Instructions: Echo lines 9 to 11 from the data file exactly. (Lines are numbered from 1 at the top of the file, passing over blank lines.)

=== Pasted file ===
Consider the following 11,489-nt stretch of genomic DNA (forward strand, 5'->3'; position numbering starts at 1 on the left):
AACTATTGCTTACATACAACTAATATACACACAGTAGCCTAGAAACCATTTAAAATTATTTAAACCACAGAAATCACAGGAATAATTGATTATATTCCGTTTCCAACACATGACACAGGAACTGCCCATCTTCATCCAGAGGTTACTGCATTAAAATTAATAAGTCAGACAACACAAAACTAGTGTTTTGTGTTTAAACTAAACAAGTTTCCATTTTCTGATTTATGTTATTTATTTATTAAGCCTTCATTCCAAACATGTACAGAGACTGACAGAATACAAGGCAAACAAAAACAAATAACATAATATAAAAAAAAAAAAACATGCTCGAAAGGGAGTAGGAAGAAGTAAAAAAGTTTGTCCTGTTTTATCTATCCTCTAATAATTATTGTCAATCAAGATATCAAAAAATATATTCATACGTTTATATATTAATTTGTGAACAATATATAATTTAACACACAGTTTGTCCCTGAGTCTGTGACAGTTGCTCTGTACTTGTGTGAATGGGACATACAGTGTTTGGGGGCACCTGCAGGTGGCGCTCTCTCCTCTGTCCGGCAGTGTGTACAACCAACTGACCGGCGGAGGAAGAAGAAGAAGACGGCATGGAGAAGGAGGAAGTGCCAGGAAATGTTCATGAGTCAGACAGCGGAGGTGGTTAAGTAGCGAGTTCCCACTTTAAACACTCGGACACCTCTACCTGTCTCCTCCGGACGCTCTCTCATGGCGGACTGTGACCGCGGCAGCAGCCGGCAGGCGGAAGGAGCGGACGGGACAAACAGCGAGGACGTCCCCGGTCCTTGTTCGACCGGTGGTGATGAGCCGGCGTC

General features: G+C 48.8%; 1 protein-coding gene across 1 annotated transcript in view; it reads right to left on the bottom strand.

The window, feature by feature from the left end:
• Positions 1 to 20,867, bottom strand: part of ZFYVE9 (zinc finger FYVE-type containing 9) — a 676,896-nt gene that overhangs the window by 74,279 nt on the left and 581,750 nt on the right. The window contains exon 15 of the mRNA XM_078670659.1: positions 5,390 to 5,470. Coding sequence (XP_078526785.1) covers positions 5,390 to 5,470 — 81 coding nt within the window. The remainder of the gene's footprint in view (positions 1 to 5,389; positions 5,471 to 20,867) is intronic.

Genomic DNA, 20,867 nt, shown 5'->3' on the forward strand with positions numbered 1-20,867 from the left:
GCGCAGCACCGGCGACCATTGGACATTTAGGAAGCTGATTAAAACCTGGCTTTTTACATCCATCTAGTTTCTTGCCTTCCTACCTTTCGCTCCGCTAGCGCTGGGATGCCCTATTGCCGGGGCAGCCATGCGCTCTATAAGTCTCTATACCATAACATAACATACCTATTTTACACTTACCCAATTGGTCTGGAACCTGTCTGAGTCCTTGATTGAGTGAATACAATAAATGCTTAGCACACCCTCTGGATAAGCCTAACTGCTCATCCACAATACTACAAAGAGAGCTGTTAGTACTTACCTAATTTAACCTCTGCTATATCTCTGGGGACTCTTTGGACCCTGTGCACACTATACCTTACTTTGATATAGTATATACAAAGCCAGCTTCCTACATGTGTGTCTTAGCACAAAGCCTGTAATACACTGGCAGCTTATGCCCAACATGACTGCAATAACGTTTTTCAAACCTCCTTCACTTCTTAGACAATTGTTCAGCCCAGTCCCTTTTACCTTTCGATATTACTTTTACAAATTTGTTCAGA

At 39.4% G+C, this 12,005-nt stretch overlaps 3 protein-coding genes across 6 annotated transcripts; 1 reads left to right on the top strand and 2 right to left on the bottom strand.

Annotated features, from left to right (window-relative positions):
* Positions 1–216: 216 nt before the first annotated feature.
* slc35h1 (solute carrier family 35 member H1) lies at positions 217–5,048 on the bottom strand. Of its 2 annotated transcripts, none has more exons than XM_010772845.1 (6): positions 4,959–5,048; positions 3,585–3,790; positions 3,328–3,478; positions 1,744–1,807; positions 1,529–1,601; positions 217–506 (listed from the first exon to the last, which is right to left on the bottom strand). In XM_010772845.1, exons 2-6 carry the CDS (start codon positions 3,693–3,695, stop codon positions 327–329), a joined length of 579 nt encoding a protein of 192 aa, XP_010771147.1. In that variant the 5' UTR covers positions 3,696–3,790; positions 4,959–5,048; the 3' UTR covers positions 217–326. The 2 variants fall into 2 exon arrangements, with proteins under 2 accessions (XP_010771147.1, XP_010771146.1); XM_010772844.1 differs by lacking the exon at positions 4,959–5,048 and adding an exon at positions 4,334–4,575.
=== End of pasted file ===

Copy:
Annotated features, from left to right (window-relative positions):
* Positions 1–216: 216 nt before the first annotated feature.
* slc35h1 (solute carrier family 35 member H1) lies at positions 217–5,048 on the bottom strand. Of its 2 annotated transcripts, none has more exons than XM_010772845.1 (6): positions 4,959–5,048; positions 3,585–3,790; positions 3,328–3,478; positions 1,744–1,807; positions 1,529–1,601; positions 217–506 (listed from the first exon to the last, which is right to left on the bottom strand). In XM_010772845.1, exons 2-6 carry the CDS (start codon positions 3,693–3,695, stop codon positions 327–329), a joined length of 579 nt encoding a protein of 192 aa, XP_010771147.1. In that variant the 5' UTR covers positions 3,696–3,790; positions 4,959–5,048; the 3' UTR covers positions 217–326. The 2 variants fall into 2 exon arrangements, with proteins under 2 accessions (XP_010771147.1, XP_010771146.1); XM_010772844.1 differs by lacking the exon at positions 4,959–5,048 and adding an exon at positions 4,334–4,575.